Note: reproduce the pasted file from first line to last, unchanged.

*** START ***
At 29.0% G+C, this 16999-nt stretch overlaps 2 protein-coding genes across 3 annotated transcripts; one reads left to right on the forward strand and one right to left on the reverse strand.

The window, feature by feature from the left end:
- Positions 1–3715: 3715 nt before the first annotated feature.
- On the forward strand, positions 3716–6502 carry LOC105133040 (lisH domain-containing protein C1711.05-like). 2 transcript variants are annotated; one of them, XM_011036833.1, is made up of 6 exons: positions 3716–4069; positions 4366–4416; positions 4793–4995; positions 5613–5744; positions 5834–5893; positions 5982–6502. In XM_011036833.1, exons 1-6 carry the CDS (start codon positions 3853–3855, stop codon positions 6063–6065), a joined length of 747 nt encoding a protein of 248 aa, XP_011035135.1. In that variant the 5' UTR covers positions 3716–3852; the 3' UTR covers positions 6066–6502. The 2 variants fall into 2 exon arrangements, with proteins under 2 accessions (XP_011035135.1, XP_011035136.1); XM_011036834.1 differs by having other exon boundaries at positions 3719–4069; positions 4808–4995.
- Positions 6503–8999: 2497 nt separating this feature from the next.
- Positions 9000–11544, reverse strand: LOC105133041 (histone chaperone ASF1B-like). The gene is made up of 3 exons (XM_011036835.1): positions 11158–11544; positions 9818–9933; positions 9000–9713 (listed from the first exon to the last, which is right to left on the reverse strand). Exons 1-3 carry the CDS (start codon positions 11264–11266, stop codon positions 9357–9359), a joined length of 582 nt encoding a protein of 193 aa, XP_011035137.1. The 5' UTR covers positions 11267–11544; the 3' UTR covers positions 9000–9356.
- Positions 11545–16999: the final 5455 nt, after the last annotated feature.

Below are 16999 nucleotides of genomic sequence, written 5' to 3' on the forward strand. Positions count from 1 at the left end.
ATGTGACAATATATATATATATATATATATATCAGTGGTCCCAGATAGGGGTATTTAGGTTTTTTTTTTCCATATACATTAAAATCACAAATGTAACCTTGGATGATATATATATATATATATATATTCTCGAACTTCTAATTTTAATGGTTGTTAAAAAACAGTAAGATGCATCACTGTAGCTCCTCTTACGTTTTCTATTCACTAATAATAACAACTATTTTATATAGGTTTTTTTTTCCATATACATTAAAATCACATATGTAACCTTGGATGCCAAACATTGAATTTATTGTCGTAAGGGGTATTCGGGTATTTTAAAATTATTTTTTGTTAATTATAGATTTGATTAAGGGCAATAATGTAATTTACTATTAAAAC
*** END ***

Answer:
At 29.0% G+C, this 16999-nt stretch overlaps 2 protein-coding genes across 3 annotated transcripts; one reads left to right on the forward strand and one right to left on the reverse strand.

The window, feature by feature from the left end:
- Positions 1–3715: 3715 nt before the first annotated feature.
- On the forward strand, positions 3716–6502 carry LOC105133040 (lisH domain-containing protein C1711.05-like). 2 transcript variants are annotated; one of them, XM_011036833.1, is made up of 6 exons: positions 3716–4069; positions 4366–4416; positions 4793–4995; positions 5613–5744; positions 5834–5893; positions 5982–6502. In XM_011036833.1, exons 1-6 carry the CDS (start codon positions 3853–3855, stop codon positions 6063–6065), a joined length of 747 nt encoding a protein of 248 aa, XP_011035135.1. In that variant the 5' UTR covers positions 3716–3852; the 3' UTR covers positions 6066–6502. The 2 variants fall into 2 exon arrangements, with proteins under 2 accessions (XP_011035135.1, XP_011035136.1); XM_011036834.1 differs by having other exon boundaries at positions 3719–4069; positions 4808–4995.
- Positions 6503–8999: 2497 nt separating this feature from the next.
- Positions 9000–11544, reverse strand: LOC105133041 (histone chaperone ASF1B-like). The gene is made up of 3 exons (XM_011036835.1): positions 11158–11544; positions 9818–9933; positions 9000–9713 (listed from the first exon to the last, which is right to left on the reverse strand). Exons 1-3 carry the CDS (start codon positions 11264–11266, stop codon positions 9357–9359), a joined length of 582 nt encoding a protein of 193 aa, XP_011035137.1. The 5' UTR covers positions 11267–11544; the 3' UTR covers positions 9000–9356.
- Positions 11545–16999: the final 5455 nt, after the last annotated feature.

Below are 16999 nucleotides of genomic sequence, written 5' to 3' on the forward strand. Positions count from 1 at the left end.
ATGTGACAATATATATATATATATATATATATCAGTGGTCCCAGATAGGGGTATTTAGGTTTTTTTTTTCCATATACATTAAAATCACAAATGTAACCTTGGATGATATATATATATATATATATATTCTCGAACTTCTAATTTTAATGGTTGTTAAAAAACAGTAAGATGCATCACTGTAGCTCCTCTTACGTTTTCTATTCACTAATAATAACAACTATTTTATATAGGTTTTTTTTTCCATATACATTAAAATCACATATGTAACCTTGGATGCCAAACATTGAATTTATTGTCGTAAGGGGTATTCGGGTATTTTAAAATTATTTTTTGTTAATTATAGATTTGATTAAGGGCAATAATGTAATTTACTATTAAAAC